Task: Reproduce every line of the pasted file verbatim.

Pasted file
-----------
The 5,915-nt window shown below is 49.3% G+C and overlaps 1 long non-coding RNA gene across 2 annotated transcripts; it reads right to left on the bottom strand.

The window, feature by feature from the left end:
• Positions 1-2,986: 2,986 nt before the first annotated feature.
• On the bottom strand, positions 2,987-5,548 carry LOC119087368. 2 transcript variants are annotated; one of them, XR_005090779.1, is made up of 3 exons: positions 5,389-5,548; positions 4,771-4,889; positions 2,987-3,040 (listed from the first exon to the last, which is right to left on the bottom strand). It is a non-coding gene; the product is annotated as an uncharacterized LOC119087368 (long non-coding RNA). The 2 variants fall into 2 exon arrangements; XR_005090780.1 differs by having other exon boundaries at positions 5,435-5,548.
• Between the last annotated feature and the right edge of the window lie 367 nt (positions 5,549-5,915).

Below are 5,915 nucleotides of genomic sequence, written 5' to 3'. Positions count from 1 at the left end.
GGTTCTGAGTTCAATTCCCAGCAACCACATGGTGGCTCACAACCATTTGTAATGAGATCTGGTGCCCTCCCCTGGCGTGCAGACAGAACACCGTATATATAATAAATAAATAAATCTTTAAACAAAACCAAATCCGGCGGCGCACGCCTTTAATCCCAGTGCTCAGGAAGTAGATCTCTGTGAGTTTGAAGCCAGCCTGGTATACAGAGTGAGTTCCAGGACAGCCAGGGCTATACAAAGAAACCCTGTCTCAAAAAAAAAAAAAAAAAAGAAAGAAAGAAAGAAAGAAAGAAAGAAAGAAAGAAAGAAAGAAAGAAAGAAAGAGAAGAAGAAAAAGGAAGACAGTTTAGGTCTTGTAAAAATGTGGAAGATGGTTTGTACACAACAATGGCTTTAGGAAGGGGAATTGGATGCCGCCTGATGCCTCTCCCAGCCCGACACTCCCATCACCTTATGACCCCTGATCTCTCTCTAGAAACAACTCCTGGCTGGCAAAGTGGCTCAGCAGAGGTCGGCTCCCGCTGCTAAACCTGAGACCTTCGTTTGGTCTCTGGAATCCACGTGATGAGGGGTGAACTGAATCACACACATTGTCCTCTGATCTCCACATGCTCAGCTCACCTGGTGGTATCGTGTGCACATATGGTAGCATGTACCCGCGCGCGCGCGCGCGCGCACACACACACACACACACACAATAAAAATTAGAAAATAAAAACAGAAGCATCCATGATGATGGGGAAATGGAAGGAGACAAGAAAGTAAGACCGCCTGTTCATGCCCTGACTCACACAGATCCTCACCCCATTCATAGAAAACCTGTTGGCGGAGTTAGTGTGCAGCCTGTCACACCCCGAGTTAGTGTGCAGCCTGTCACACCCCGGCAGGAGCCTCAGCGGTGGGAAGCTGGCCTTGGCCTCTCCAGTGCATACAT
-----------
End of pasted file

The 5,915-nt window shown below is 49.3% G+C and overlaps 1 long non-coding RNA gene across 2 annotated transcripts; it reads right to left on the bottom strand.

The window, feature by feature from the left end:
• Positions 1-2,986: 2,986 nt before the first annotated feature.
• On the bottom strand, positions 2,987-5,548 carry LOC119087368. 2 transcript variants are annotated; one of them, XR_005090779.1, is made up of 3 exons: positions 5,389-5,548; positions 4,771-4,889; positions 2,987-3,040 (listed from the first exon to the last, which is right to left on the bottom strand). It is a non-coding gene; the product is annotated as an uncharacterized LOC119087368 (long non-coding RNA). The 2 variants fall into 2 exon arrangements; XR_005090780.1 differs by having other exon boundaries at positions 5,435-5,548.
• Between the last annotated feature and the right edge of the window lie 367 nt (positions 5,549-5,915).

Below are 5,915 nucleotides of genomic sequence, written 5' to 3'. Positions count from 1 at the left end.
GGTTCTGAGTTCAATTCCCAGCAACCACATGGTGGCTCACAACCATTTGTAATGAGATCTGGTGCCCTCCCCTGGCGTGCAGACAGAACACCGTATATATAATAAATAAATAAATCTTTAAACAAAACCAAATCCGGCGGCGCACGCCTTTAATCCCAGTGCTCAGGAAGTAGATCTCTGTGAGTTTGAAGCCAGCCTGGTATACAGAGTGAGTTCCAGGACAGCCAGGGCTATACAAAGAAACCCTGTCTCAAAAAAAAAAAAAAAAAAGAAAGAAAGAAAGAAAGAAAGAAAGAAAGAAAGAAAGAAAGAAAGAAAGAAAGAGAAGAAGAAAAAGGAAGACAGTTTAGGTCTTGTAAAAATGTGGAAGATGGTTTGTACACAACAATGGCTTTAGGAAGGGGAATTGGATGCCGCCTGATGCCTCTCCCAGCCCGACACTCCCATCACCTTATGACCCCTGATCTCTCTCTAGAAACAACTCCTGGCTGGCAAAGTGGCTCAGCAGAGGTCGGCTCCCGCTGCTAAACCTGAGACCTTCGTTTGGTCTCTGGAATCCACGTGATGAGGGGTGAACTGAATCACACACATTGTCCTCTGATCTCCACATGCTCAGCTCACCTGGTGGTATCGTGTGCACATATGGTAGCATGTACCCGCGCGCGCGCGCGCGCGCACACACACACACACACACACAATAAAAATTAGAAAATAAAAACAGAAGCATCCATGATGATGGGGAAATGGAAGGAGACAAGAAAGTAAGACCGCCTGTTCATGCCCTGACTCACACAGATCCTCACCCCATTCATAGAAAACCTGTTGGCGGAGTTAGTGTGCAGCCTGTCACACCCCGAGTTAGTGTGCAGCCTGTCACACCCCGGCAGGAGCCTCAGCGGTGGGAAGCTGGCCTTGGCCTCTCCAGTGCATACAT